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Proceedings Paper

Human perception of fixed pattern noise in pyramidal CMOS image sensor
Author(s): Faycal Saffih; Richard I. Hornsey; Hugh R. Wilson
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Paper Abstract

We demonstrate a non-orthogonal image sensor architecture, called pyramid architecture in which the 2D sampling co-centric rings replaces the 1D row sampling in the classical imager architectures and the diagonals output busses replaces the classical vertical column busses. As the imager fixed pattern noise (FPN) is distributed on the output busses, the noise in the classical CMOS imagers will be distributed vertically leading to vertical strips. In our imager, this noise strips will be distributed diagonally. It is a well known fact that the human visual system is less sensitive to obliquely ordered contrast than to the orthogonal contrast. This characteristic is a very important feature of the human visual system which is therefore more sensitive to orthogonally distributed noise than to the diagonally generated noise of our pyramidal imager. So our pyramidal imager is benefiting from this limitation of human vision system sensitivity to diagonal contrast to make its inherent noise (FPN) not apparent to the human eye. Moreover, we proposed a scanning scheme in which instead of rolling over to the first ring (or row) at the end of image scanning it bounces off each time it reaches the two edges of the pyramid imager and samples back the image to the starting ring and continues on. This leads to a two scenes of rings’ integration time profiles that after being fused results in foveated dynamic range.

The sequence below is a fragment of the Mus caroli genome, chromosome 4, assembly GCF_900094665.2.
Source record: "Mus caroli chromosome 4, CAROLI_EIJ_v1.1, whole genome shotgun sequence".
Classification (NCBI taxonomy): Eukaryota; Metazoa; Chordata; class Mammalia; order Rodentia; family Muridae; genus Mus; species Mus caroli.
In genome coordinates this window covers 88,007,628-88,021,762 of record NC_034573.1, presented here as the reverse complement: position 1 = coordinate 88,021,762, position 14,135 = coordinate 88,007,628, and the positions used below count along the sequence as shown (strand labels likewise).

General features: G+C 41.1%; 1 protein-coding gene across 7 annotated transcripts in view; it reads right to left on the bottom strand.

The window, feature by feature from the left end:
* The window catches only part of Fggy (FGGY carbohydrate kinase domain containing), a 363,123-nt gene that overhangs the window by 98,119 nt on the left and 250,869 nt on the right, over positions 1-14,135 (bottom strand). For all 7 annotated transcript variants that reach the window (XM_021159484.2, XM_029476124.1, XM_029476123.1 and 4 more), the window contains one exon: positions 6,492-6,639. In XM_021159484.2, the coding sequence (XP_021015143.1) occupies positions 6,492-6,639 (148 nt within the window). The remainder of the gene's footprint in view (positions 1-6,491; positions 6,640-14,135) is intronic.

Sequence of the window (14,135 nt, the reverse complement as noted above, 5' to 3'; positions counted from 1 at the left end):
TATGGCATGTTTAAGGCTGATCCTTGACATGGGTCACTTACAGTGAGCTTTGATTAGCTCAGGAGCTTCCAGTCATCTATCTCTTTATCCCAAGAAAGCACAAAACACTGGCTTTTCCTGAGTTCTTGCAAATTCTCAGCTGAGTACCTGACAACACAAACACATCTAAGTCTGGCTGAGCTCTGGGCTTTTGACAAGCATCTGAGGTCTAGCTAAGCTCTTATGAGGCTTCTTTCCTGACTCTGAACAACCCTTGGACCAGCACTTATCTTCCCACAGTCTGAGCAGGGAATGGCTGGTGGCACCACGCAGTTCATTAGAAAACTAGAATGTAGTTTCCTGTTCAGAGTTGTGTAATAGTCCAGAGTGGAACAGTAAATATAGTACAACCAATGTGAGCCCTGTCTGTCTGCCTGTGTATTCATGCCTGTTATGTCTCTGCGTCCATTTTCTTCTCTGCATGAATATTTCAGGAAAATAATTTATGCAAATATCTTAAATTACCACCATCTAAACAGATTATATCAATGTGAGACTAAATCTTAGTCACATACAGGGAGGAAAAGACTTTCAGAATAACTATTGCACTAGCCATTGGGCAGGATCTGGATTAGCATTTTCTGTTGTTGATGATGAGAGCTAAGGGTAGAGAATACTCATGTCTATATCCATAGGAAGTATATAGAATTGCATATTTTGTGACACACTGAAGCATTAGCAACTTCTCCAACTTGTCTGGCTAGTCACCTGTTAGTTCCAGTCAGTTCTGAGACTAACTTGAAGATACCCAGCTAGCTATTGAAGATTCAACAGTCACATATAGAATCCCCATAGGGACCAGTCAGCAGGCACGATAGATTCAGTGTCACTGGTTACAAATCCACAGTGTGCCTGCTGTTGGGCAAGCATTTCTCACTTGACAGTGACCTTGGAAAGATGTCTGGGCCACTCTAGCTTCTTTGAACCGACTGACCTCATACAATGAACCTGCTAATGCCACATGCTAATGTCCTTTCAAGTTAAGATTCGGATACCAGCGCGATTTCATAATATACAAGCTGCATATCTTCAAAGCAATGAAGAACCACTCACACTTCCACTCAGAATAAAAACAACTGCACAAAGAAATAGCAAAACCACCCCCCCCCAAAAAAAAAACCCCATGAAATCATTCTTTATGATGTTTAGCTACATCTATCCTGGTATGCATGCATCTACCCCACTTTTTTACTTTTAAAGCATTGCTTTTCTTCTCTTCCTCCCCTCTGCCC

Paper Details

Date Published: 9 December 2004
PDF: 10 pages
Proc. SPIE 5578, Photonics North 2004: Photonic Applications in Astronomy, Biomedicine, Imaging, Materials Processing, and Education, (9 December 2004); doi: 10.1117/12.567517
Show Author Affiliations
Faycal Saffih, Univ. of Waterloo (Canada)
Richard I. Hornsey, York Univ. (Canada)
Hugh R. Wilson, York Univ. (Canada)

Published in SPIE Proceedings Vol. 5578:
Photonics North 2004: Photonic Applications in Astronomy, Biomedicine, Imaging, Materials Processing, and Education
Marc Nantel; Glen Herriot; Graham H. McKinnon; Leonard MacEachern; Robert A. Weersink; Rejean Munger; Andrew Ridsdale, Editor(s)

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